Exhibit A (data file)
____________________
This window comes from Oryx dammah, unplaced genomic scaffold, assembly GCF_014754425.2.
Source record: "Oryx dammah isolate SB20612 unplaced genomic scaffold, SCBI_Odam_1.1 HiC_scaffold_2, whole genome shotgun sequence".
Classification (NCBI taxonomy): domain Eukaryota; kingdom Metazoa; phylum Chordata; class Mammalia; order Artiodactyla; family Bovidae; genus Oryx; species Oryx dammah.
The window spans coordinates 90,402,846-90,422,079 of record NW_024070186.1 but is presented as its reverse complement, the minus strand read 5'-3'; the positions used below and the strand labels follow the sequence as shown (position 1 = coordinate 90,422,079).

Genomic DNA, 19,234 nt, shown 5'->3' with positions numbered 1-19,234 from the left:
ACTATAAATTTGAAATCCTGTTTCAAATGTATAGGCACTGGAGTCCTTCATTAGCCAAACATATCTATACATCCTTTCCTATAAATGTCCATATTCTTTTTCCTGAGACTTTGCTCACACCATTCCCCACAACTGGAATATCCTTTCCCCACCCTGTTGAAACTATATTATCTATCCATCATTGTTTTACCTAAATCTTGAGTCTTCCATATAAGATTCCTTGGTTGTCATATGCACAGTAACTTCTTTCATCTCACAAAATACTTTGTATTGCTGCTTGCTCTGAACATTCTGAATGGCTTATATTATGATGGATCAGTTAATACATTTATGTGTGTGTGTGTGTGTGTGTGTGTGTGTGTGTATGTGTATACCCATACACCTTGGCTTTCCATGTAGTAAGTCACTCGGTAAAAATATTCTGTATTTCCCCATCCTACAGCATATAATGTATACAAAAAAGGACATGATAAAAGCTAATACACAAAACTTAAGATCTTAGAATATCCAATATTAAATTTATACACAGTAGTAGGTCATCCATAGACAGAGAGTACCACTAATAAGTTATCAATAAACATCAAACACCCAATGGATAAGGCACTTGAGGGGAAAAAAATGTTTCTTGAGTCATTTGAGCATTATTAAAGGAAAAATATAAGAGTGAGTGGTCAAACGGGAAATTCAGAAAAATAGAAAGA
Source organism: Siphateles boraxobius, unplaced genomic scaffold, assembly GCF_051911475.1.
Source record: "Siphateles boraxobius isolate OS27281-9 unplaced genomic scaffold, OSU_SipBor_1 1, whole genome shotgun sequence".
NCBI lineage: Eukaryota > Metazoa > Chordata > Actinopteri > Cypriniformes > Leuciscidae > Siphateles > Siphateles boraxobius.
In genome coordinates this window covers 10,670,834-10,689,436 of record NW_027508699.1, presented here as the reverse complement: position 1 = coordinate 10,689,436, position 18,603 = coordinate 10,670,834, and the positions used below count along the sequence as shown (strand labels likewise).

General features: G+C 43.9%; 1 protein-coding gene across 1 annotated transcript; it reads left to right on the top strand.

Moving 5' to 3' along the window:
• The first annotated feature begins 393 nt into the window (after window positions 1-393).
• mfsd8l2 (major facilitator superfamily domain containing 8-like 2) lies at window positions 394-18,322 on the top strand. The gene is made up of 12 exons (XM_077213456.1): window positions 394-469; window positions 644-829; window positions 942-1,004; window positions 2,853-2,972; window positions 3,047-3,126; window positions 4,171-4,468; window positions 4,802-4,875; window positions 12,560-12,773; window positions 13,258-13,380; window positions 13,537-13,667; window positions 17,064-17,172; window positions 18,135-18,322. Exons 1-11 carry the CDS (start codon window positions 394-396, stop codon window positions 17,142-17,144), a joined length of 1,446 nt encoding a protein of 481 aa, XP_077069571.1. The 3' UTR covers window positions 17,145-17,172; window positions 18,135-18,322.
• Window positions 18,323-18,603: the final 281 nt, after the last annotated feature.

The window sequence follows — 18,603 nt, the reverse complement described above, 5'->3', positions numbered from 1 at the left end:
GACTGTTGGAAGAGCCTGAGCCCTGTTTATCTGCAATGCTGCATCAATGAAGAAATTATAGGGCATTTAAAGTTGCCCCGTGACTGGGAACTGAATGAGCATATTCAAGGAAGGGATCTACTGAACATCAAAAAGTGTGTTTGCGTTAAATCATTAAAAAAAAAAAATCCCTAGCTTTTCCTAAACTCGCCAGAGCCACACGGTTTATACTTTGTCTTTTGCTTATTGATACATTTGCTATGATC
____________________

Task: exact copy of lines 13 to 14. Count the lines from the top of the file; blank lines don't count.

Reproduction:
• The first annotated feature begins 393 nt into the window (after window positions 1-393).
• mfsd8l2 (major facilitator superfamily domain containing 8-like 2) lies at window positions 394-18,322 on the top strand. The gene is made up of 12 exons (XM_077213456.1): window positions 394-469; window positions 644-829; window positions 942-1,004; window positions 2,853-2,972; window positions 3,047-3,126; window positions 4,171-4,468; window positions 4,802-4,875; window positions 12,560-12,773; window positions 13,258-13,380; window positions 13,537-13,667; window positions 17,064-17,172; window positions 18,135-18,322. Exons 1-11 carry the CDS (start codon window positions 394-396, stop codon window positions 17,142-17,144), a joined length of 1,446 nt encoding a protein of 481 aa, XP_077069571.1. The 3' UTR covers window positions 17,145-17,172; window positions 18,135-18,322.